TOKYO (Reuters) – Hong Kong casino operator Melco Resorts & Entertainment Ltd (MLCO.O) is cooperating with Japanese prosecutors in a widening bribery investigation of a senior Japanese ruling party lawmaker, a source said on Wednesday.
“Tokyo prosecutors sent Melco a letter and visited the office on Jan 17 after receiving no reply,” said the source, who was briefed on the matter. Melco’s office was empty that day, but it is now cooperating with investigators, he said.
The source, who asked not to be identified because he is not authorized to talk to the media, also confirmed the authenticity of a photograph seen by Reuters that showed a notice from prosecutors taped to Melco’s office door.
Melco declined to comment on whether it is under investigation. A spokeswoman at the prosecutors office said it did not comment on individual cases.
The widening probe could bolster opposition in Japan to gaming companies vying for licenses to open casino resorts in Japan after Prime Minister Shinzo Abe last year eased gambling restrictions to allow integrated resorts like those in Macau or Las Vegas.
Prosecutors last month arrested Tsukasa Akimoto, a former vice minister in the Cabinet Office in charge of casino policy, on suspicion of accepting more than $50,000 worth of money and gifts from employees at a company that wanted to set up a casino in Japan. Akimoto has denied the bribery allegations.
Prosecutors did not name the company, but public broadcaster NHK and other Japanese media identified it as China’s 500.com.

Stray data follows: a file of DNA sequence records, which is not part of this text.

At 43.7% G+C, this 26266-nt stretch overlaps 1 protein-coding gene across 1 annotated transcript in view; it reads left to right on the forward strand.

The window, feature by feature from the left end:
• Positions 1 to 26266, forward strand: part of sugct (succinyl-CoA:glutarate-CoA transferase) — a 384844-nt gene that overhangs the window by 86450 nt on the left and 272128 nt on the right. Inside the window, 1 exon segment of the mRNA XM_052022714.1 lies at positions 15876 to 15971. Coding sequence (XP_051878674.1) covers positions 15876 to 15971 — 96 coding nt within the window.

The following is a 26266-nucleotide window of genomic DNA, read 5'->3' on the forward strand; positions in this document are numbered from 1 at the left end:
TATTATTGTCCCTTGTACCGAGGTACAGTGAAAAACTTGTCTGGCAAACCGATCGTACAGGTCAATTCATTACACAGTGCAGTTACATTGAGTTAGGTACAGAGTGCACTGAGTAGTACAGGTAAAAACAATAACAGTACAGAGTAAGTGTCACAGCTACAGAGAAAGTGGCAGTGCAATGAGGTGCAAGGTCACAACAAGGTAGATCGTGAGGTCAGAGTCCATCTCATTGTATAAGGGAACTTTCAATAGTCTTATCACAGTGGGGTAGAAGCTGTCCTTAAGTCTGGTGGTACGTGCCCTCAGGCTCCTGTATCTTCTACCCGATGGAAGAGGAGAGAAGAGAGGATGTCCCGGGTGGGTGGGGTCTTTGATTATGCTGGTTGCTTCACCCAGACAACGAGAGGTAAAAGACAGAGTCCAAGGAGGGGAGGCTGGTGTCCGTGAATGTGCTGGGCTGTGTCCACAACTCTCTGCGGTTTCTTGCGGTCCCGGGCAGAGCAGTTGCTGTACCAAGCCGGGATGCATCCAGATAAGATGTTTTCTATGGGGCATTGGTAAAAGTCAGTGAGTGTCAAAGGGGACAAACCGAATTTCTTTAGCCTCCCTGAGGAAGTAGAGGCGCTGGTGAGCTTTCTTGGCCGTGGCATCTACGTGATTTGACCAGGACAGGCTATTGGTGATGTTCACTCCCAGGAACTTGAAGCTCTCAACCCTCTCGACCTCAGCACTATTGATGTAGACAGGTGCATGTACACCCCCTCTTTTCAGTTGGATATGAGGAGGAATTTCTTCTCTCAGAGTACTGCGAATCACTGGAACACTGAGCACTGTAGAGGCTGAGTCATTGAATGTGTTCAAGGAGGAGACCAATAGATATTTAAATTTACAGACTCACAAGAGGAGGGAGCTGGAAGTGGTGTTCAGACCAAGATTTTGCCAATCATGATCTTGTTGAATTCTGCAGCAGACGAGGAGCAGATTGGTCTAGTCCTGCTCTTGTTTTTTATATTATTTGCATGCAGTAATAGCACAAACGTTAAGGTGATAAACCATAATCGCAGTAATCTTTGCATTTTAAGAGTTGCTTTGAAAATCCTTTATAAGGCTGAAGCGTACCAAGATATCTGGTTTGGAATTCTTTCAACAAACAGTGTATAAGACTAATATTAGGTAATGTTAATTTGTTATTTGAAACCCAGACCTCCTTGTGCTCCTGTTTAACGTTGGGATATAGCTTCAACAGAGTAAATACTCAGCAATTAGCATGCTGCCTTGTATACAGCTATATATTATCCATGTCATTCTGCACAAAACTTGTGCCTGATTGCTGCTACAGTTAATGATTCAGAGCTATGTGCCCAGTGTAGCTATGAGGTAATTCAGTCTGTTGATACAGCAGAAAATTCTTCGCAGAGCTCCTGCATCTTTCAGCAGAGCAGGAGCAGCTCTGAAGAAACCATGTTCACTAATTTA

The Shenzhen-based company said in December it had formed a internal committee to investigate the allegations and that Xudong Chen, Chairman of the Board, had resigned.
Japan is viewed as one of the world’s largest and most promising untapped casino markets. Melco and other operators have said building a casino resort there would cost $10 billion or more.
In a bid to overcome gambling’s seedy image in Japan, Melco has collaborated with Tokyo University of Arts to promote Japanese culture, and offered vacations for students living in areas hit by Japan’s 2011 earthquake.
Public support for Abe’s casino plan, however, has waned with backing for casinos as low as 30% in some polls.
Japan has authorized licenses to build three resorts with Tokyo, Yokohama and Osaka among the cities expected to bid for them.
That process, may be pushed back beyond next year because of the bribery scandal involving Akimoto, the Asahi newspaper reported on Tuesday, citing government and ruling party sources.
Reporting by Tim Kelly and Nathan Layne; Editing by Lincoln Feast.
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